Editor’s note: Russ Munisteri is the assistant director of education at IT-training school MyComputerCareer.


RALEIGH – A recent report from the Commerce Department showed Q1 economic performance “slowed sharply” to a 1.1% annual pace as reported by the Associated Press. The article also delivered the not-so-surprising news that the surge in borrowing costs over the last year will most likely push the United States into another recession in the coming months. As we continue to hear this rather gloomy economic outlook, and continue to see reports of widespread layoffs in the “tech sector,” one can’t help but wonder if the industry is resilient enough to survive.

Here we go again

Unfortunately the unease of a recession is nothing new to Americans. In fact, since the Great Depression, there have been 14. So even though resiliency is kind of our thing, it would be silly not to ponder which industries will weather the gathering storm.

For comparison purposes, let’s look at the performance of various sectors during the “great recession” of 2007-2009. Not surprisingly, the industries hit hardest over this time period were manufacturing and construction, with both experiencing the largest percentage declines in employment of the post-WWII era, according to the Bureau of Labor Statistics (BLS). Typically, these “goods-producing” industries post the largest drops in employment during a recession. Additionally, the finance, retail and wholesale trade, transportation and warehousing, and leisure and hospitality industries all experienced their largest sustained job losses on record. The industries that remained resilient during the great recession? Education and health services, which have posted increases for more than 30 years.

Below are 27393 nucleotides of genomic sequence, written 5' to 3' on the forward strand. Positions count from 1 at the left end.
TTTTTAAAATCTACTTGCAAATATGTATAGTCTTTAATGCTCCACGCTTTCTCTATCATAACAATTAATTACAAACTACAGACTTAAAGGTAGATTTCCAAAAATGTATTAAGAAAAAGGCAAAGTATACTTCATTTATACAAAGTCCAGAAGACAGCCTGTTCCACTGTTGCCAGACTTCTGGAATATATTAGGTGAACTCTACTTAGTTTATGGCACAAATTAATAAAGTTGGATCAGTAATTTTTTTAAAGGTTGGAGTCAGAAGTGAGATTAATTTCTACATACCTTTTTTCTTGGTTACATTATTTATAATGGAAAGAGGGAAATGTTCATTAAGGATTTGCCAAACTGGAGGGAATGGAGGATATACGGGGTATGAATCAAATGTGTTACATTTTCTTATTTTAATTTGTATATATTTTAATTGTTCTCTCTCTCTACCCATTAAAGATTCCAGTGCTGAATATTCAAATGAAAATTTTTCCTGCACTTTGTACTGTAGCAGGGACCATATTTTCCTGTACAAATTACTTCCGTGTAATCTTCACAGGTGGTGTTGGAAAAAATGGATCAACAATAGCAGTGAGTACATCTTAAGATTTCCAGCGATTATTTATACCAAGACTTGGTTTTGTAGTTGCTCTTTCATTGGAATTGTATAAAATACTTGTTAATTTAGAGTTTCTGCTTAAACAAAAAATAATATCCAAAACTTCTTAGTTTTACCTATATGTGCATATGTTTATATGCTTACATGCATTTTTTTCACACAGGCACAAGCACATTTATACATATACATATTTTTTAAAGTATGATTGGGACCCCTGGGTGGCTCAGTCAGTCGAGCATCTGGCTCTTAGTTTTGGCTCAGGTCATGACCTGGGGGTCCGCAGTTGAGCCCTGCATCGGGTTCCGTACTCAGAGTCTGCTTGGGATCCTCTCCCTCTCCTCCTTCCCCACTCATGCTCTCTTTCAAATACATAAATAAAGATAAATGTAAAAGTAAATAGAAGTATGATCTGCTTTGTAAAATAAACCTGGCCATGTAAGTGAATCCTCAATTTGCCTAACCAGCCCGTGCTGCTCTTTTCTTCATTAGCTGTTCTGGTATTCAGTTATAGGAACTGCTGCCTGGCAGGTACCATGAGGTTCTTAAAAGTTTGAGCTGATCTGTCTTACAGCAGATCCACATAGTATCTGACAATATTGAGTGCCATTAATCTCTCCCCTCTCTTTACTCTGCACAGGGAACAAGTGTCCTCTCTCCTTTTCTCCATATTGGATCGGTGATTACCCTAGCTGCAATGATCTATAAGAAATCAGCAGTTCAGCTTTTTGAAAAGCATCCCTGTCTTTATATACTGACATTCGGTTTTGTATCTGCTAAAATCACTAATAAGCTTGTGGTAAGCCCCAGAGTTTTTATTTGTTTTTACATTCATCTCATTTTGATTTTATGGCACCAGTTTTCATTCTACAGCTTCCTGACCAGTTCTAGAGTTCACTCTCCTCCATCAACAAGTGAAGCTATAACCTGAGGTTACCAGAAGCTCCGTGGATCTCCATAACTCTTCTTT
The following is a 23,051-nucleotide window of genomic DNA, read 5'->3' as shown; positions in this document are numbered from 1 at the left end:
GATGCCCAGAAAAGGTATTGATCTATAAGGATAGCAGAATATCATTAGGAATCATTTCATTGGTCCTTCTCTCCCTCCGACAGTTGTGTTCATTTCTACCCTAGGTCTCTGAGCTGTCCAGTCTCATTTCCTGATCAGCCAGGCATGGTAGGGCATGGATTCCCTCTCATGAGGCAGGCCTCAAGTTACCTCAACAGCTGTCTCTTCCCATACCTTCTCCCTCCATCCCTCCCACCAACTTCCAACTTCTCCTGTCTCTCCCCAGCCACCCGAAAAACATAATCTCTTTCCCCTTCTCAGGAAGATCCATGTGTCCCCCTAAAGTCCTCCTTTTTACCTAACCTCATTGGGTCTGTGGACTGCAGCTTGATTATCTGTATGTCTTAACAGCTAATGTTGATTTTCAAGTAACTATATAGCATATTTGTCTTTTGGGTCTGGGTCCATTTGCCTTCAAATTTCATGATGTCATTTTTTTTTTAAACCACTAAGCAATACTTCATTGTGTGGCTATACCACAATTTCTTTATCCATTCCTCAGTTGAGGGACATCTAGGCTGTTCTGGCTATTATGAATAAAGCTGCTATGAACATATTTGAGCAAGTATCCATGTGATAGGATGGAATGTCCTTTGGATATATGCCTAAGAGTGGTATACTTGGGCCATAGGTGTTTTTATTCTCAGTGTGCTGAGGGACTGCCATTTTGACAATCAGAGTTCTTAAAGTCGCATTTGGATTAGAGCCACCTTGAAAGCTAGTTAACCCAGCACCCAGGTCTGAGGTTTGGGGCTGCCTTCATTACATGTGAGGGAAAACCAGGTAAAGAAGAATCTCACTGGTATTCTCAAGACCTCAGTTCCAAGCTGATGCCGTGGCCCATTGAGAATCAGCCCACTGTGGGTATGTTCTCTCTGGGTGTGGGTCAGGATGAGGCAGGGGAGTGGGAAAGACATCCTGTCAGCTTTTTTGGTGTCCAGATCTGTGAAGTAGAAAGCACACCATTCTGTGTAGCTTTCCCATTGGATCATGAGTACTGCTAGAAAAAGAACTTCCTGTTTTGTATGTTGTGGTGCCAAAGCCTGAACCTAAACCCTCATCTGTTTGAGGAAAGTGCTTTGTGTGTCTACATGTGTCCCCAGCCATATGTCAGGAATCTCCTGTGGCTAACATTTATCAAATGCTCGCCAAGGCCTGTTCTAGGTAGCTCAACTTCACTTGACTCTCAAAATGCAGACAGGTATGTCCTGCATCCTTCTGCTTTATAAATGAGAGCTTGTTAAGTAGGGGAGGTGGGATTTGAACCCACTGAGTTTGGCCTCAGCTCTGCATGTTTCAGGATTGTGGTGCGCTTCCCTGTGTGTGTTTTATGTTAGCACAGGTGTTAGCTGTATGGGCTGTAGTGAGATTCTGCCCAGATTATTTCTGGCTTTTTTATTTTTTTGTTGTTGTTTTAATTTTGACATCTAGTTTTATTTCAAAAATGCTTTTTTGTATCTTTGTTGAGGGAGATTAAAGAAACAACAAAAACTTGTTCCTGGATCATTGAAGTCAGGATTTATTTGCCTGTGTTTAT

Bad news for job seekers in Triangle: Openings hit lowest number in two years

But what about IT?